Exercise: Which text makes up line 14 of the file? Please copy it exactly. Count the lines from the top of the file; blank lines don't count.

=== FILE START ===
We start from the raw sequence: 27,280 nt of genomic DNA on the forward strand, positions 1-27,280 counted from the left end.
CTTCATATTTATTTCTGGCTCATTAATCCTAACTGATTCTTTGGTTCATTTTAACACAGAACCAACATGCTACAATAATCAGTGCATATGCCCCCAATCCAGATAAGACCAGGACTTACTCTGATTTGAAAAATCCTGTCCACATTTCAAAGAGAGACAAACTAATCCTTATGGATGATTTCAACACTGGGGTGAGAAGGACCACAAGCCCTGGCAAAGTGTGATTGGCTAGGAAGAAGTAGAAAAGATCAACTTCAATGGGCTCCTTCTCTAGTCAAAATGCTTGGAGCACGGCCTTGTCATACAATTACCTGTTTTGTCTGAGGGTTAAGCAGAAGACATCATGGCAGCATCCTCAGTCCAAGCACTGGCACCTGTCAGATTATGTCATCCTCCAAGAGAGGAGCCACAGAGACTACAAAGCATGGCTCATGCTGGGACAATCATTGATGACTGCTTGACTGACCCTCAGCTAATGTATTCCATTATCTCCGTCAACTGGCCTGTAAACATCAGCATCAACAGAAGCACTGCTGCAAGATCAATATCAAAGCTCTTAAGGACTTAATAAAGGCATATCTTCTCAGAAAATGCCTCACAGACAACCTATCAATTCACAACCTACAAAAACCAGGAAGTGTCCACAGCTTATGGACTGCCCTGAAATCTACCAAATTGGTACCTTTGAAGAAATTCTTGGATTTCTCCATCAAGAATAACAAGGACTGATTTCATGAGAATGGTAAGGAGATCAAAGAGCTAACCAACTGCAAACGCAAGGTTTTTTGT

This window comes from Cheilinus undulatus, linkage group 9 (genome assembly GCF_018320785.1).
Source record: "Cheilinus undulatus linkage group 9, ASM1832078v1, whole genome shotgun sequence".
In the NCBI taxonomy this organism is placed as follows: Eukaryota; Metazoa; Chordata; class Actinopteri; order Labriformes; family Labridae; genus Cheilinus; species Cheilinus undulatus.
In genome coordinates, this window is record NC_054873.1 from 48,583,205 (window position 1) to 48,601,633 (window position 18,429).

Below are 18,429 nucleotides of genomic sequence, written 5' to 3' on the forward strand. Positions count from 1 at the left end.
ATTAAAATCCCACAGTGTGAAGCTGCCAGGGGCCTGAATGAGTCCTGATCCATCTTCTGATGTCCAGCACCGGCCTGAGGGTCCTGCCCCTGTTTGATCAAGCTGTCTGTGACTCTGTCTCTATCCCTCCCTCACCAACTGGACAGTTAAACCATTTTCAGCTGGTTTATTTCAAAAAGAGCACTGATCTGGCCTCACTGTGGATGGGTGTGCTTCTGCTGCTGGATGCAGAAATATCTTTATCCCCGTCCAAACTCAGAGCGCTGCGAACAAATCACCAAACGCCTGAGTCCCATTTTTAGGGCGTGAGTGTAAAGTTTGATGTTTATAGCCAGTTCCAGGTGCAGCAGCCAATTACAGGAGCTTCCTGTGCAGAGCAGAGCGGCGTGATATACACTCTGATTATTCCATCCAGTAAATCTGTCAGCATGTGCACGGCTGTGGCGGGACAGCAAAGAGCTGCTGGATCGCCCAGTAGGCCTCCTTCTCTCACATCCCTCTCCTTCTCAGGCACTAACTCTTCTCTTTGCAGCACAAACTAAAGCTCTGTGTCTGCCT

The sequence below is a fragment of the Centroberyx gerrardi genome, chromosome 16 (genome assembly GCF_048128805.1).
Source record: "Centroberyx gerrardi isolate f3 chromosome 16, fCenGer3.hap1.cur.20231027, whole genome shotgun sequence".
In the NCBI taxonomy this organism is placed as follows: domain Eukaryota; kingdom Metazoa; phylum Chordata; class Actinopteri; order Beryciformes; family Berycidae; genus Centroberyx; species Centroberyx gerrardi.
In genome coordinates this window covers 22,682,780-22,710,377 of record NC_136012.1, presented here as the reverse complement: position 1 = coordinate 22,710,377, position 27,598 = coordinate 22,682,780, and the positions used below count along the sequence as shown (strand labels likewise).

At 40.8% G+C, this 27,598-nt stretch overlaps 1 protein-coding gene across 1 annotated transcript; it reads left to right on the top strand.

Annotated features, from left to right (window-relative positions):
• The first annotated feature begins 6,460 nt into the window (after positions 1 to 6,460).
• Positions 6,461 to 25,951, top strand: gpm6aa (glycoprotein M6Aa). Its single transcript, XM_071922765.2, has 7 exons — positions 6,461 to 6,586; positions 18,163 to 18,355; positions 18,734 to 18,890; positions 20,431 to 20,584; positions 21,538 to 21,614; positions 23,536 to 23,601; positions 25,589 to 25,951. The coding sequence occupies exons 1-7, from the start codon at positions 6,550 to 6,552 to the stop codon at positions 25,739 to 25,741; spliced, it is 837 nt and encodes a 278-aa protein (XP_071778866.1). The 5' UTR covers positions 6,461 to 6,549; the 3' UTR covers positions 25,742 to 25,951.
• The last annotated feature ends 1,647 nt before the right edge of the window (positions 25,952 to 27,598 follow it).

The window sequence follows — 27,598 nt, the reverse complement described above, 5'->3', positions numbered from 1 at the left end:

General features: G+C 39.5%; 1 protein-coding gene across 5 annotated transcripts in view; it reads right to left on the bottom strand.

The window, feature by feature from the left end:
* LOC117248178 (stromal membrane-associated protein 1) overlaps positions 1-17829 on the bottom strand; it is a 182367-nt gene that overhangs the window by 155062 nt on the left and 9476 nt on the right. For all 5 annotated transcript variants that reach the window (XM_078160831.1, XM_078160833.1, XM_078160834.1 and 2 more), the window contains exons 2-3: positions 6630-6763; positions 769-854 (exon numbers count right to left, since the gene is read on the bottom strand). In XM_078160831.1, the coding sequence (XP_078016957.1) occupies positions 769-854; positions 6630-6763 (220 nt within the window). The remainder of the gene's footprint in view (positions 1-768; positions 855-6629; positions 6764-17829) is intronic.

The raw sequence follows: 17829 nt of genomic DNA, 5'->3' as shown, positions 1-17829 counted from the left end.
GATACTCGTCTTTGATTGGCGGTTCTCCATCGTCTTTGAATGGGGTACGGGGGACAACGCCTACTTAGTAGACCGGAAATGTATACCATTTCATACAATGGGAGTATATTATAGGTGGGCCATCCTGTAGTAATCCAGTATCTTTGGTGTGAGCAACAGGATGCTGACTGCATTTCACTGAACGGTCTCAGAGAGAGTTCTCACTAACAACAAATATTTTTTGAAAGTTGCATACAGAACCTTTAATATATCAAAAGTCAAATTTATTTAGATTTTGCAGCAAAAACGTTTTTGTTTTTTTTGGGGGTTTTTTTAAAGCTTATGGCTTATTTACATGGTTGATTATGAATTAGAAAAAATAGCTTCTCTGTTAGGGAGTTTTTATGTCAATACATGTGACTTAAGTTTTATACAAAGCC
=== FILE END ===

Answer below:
Annotated features, from left to right (window-relative positions):